- **/
-
- p.subscribe = function( topic, func ){
-
- // topic is not registered yet
- if ( !topics.hasOwnProperty( topic ) ){
- topics[topic] = [];
- }
-
- var token = (++lastUid).toString();
- topics[topic].push( { token : token, func : func } );
-
- // return token for unsubscribing
- return token;
-
- };
-
- /**
- * Unsubscribes a specific subscriber from a specific topic using the unique token
- * @token (String): The token of the function to unsubscribe
- **/
-
- p.unsubscribe = function( token ){
-
- for ( var m in topics ){
- if ( topics.hasOwnProperty( m ) ){
- for ( var i = 0, j = topics[m].length; i < j; i++ ){
- if ( topics[m][i].token === token ){
- topics[m].splice( i, 1 );
- return token;
- }
- }
- }
- }
- return false;
- };
-});
-</pre>
-
-
-
-<h3>Example 1: Basic use of publishers and subscribers</h3>
-
-<p>
-This could then be easily used as follows:
-</p>
-
-<pre class="brush: js">
-// a sample subscriber (or observer)
-
-var testSubscriber = function( topics , data ){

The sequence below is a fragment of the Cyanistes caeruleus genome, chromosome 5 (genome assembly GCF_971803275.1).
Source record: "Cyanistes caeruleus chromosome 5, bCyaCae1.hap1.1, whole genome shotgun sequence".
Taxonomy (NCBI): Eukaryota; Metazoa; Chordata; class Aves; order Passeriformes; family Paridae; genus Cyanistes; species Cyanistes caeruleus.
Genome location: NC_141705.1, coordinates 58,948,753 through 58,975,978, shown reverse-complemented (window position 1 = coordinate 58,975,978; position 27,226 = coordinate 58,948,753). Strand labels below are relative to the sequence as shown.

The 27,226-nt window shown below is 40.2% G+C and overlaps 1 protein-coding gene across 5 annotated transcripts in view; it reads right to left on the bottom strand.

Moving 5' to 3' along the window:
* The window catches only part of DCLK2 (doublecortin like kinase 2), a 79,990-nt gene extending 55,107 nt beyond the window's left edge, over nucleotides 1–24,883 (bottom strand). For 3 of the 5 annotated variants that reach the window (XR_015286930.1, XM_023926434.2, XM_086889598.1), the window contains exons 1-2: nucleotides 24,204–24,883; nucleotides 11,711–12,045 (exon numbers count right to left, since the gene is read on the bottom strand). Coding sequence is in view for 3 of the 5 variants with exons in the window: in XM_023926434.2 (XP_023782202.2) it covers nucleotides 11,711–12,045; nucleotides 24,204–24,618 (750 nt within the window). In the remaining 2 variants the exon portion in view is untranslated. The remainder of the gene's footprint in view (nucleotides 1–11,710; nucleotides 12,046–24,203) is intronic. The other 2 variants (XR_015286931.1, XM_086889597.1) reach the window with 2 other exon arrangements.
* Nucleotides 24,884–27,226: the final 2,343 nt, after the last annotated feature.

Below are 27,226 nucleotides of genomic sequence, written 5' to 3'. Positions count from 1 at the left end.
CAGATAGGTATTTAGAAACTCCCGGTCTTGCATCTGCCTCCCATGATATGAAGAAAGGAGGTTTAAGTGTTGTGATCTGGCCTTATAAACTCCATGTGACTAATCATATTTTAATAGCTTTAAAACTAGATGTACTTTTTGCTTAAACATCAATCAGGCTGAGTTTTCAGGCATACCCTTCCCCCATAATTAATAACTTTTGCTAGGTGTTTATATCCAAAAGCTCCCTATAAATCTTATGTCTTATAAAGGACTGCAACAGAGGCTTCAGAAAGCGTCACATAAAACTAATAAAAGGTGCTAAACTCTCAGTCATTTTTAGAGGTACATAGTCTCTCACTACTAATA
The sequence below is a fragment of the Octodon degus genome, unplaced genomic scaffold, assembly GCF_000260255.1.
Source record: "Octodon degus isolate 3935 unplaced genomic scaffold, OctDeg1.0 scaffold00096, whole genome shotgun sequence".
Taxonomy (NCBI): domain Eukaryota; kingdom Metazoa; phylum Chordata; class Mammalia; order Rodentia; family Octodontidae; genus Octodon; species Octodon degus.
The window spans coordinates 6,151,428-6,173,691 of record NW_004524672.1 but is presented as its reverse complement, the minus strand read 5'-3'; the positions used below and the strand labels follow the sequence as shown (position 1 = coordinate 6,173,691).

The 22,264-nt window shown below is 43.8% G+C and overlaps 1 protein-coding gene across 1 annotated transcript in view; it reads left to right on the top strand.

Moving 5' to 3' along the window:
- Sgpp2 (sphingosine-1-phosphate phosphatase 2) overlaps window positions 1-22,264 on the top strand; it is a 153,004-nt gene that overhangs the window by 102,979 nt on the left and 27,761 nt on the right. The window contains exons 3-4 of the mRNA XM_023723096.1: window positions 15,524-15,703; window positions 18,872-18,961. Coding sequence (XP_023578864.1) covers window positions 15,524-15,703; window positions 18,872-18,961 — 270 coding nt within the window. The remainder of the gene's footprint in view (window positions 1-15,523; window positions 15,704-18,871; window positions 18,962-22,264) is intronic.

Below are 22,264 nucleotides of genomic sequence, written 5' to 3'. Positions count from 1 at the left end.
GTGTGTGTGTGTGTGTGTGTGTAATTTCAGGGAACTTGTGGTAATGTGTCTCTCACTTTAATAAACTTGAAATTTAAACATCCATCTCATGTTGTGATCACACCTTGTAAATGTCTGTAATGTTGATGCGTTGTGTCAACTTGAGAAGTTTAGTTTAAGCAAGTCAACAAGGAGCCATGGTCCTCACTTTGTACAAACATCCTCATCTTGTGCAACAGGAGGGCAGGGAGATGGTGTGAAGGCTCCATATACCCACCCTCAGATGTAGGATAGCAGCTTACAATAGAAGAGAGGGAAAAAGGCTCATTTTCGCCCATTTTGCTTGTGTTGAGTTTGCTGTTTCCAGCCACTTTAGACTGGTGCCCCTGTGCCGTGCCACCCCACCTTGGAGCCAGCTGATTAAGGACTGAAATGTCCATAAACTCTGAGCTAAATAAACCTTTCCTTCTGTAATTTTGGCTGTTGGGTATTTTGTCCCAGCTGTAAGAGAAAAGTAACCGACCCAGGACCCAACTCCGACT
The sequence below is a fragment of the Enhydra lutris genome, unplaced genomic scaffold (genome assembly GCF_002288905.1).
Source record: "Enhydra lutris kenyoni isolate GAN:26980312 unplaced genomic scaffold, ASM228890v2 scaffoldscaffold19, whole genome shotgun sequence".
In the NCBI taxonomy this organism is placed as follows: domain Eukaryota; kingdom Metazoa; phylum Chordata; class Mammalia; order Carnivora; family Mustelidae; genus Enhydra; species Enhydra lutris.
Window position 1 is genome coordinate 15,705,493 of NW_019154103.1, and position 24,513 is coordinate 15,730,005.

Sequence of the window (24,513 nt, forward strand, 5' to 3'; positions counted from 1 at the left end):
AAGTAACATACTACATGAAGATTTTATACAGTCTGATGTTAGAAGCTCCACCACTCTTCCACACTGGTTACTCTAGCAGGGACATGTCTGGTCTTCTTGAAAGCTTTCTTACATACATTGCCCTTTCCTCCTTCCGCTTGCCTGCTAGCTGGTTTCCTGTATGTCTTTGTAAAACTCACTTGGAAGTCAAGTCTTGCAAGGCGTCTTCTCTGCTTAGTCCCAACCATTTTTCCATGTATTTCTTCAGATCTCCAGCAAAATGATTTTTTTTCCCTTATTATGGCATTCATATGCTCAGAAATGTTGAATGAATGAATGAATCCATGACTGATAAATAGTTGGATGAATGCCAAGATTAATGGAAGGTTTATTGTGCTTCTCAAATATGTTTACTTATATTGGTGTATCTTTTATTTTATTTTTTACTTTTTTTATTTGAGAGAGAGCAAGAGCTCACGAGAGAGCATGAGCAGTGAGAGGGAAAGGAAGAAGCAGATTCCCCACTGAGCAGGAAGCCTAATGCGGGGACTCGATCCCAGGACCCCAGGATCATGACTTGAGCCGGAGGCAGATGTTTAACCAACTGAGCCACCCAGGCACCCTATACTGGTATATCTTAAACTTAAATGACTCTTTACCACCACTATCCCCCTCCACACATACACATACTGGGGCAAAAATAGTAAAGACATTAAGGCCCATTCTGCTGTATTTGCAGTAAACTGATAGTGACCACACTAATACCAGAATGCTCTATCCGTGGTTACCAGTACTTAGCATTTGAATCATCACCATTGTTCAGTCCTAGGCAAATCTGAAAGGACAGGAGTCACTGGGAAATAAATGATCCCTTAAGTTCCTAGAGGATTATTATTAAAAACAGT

- console.log( topics + ": " + data );
-
-};
-
-
-
-// add the function to the list of subscribers to a particular topic
-// maintain the token (subscription instance) to enable unsubscription later
-
-var testSubscription = PubSub.subscribe( 'example1', testSubscriber );
-
-
-
-// publish a topic or message asyncronously
-
-PubSub.publish( 'example1', 'hello scriptjunkie!' );
-
-PubSub.publish( 'example1', ['test','a','b','c'] );
-
-PubSub.publish( 'example1', [{'color':'blue'},{'text':'hello'}] );
-
-
-
-// unsubscribe from further topics
-setTimeout(function(){
- PubSub.unsubscribe( testSubscription );
-}, 0);
-
-
-
-// test that we've fully unsubscribed
-PubSub.publish( 'example1', 'hello again!');
-
-</pre>
<h3>Real-time stock market application</h3>
@@ -1901,7 +1736,7 @@ <h1 id="detailedobserver">The Observer (Pub/Sub) pattern</h1>
</pre>
-<strong>JAVASCRIPT</strong>:
+<strong>JavaScript</strong>:
<pre class="brush: js">
(function($) {